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Venezuela - Aircraft Marking

Last modified: 2004-12-28 by
Keywords: venezuela | air force | naval aviation | army aviation | roundel | fin flash |
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Overview

Fuerza Aérea Venezolana was formed in 1920 as Aviación Militar Venezolana and became independent force on June 22, 1946. Naval Aniation (Aviación Naval de Venezuela) was formed in the 1960'. Army aviation (Servicio de Aviación del Ejército Venezolana) was formed in 1978 and National Guard aviation (Guardia Nacional - Destacamento Aero) was formed in 1974.
[cos98] report that the current roundl of the FAV was adopted in 1956 and before that it used the same roundel but without the bars (same one that is used by other branches today). Somhow, [cos98] don't report the naval marking, while [whe86] report them.
It also seems that the FAV is  replacing the roundel with the national flag and use the combat symbol as fin flash as seen at:
<www.scramble.nl/orbat-f5.jpg> , <www.scramble.nl/orbat-tucano.jpg>  and <www.airliners.net/469176>.
Photos:
FAV "official" marking: <www.airliners.net/539714> and <f-86.tripod.com>.
Naval marking - <www.airliners.net/384107>.
Army marking (same as FAV) - <www.scramble.nl/orbat-m28.jpg>.
Guardia Nacional marking - <www.scramble.nl/orbat-gn-a412.jpg>.  
See also <www.fav.mil.ve>, <www.fav-club.com> and <www.scramble.nl>.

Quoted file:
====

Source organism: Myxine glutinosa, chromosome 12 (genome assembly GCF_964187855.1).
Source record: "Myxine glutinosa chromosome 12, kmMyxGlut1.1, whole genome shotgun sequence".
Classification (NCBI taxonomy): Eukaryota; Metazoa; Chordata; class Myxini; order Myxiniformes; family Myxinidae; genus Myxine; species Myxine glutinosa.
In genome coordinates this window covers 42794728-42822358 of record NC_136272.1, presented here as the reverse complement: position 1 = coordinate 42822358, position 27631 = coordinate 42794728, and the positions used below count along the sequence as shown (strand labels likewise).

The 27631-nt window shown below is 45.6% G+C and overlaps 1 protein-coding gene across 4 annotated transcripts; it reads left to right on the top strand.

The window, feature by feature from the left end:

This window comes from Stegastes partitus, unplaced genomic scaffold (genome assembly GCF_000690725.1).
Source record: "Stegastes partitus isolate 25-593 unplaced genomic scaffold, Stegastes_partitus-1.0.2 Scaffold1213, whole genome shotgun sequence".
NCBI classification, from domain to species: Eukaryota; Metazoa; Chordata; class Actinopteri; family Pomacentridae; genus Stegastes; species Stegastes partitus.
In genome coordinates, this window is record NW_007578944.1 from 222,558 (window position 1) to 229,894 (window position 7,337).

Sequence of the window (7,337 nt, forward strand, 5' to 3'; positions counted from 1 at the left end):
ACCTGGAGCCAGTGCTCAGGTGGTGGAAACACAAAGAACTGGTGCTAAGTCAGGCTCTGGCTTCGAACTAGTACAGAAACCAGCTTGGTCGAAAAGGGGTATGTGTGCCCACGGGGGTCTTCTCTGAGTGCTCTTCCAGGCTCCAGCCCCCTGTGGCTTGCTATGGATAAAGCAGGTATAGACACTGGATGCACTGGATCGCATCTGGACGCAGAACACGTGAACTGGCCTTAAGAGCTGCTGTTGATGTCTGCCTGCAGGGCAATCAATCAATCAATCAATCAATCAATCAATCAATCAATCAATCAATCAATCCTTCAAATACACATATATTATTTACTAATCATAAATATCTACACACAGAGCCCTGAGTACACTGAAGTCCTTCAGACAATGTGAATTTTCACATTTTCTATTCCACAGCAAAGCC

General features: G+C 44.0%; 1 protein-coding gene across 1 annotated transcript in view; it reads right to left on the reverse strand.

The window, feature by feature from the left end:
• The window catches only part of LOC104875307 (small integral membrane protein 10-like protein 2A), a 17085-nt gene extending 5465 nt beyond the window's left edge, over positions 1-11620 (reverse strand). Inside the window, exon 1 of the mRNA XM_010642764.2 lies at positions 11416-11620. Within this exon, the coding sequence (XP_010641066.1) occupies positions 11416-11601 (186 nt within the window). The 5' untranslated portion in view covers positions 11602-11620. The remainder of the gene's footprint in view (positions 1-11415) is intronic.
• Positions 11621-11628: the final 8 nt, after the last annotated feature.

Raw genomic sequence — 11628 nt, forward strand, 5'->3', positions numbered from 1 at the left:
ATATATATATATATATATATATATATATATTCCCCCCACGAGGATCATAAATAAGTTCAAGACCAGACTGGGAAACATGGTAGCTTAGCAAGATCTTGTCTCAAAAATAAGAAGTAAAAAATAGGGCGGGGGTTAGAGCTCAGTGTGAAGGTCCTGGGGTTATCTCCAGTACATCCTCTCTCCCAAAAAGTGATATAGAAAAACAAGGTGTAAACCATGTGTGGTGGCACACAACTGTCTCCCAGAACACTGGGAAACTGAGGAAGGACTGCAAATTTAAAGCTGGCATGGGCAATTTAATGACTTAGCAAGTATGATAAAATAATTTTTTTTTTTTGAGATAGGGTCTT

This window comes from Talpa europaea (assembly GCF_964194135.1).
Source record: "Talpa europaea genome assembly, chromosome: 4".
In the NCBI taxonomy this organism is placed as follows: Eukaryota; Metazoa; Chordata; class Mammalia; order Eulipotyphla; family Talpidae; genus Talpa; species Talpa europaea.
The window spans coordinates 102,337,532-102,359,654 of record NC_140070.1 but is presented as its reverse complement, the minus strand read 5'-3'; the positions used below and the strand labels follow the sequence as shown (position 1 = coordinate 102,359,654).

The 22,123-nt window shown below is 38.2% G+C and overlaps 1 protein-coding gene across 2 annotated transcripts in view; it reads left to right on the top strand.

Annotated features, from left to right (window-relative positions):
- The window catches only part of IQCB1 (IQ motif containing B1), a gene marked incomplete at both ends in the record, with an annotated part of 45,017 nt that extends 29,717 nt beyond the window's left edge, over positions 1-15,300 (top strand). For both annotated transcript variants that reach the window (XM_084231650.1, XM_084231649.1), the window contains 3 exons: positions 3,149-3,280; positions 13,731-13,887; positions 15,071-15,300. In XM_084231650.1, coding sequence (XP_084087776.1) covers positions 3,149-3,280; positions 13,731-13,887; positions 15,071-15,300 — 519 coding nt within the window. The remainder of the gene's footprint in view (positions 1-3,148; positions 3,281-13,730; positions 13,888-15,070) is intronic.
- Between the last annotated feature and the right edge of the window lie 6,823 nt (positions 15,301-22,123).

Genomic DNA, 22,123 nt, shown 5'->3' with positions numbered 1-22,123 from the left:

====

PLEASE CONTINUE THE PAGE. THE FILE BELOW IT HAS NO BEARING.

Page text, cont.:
Dov Gutterman, 28 June 2004


Air Force Roundel


by Zeljko Heimer, 24 August 2003

Apparently, it had origin in World War II along with most of the emblems used at the moment for the same object. It consists of three concentric circles of equal width with the colors yellow outside, dark blue at center and red inside, completed with two horizontal extensions at both sides that have the same colors placed up to down in equal thirds.
Raul Jesus Orta Pardo, 18 January 2002

It is very probable that all Venezuelan roundels finds a common origin in the Tricolor Cockade (Cap badge) which reproduces under analogue form the National flag, whose antecedent was that one approved on 1811 as result of the Declaration of Independence and consisted of three concentric circles: blue outside; yellow wider to the center and red inside. The Cockade is used mainly as military emblem although that does not exclude its civil use.
Raul Jesus Orta Pardo, 22 January 2002

According to Album 2000 Corr. 3 [pay03] - Airforce Aircraft Marking - Yellow-blue-red roundel with a yellow-blue-red bars at sides.
Zeljko Heimer, 24 August 2003


Army Aviation Roundel


by Zeljko Heimer, 24 August 2003

A derivate of the Venezuelan Air Force Roundel, it consists of three concentric circles of equal width with the colors yellow outside, dark blue at center and red inside, completed in their superior part with a white ribbon with the inscription "EJERCITO" (ARMY) in black capital letters. In some occasions also it does without the ribbon.
Raul Jesus Orta Pardo, 18 January 2002

According to Album 2000 Corr. 3 [pay03] - Land Army Aircraft Marking - Yellow-blue-red roundel with a white panel along the top inscribed EJERCITO in blue letters.
Zeljko Heimer, 24 August 2003


Naval Aviation Roundel


by Zeljko Heimer, 24 August 2003

A derivate of the Venezuelan Air Force Roundel, it consists of three concentric circles of equal width with the colors yellow outside, dark blue at center and red inside, completed in their superior part with a white ribbon with the inscription "ARMADA" (NAVY) in black capital letters.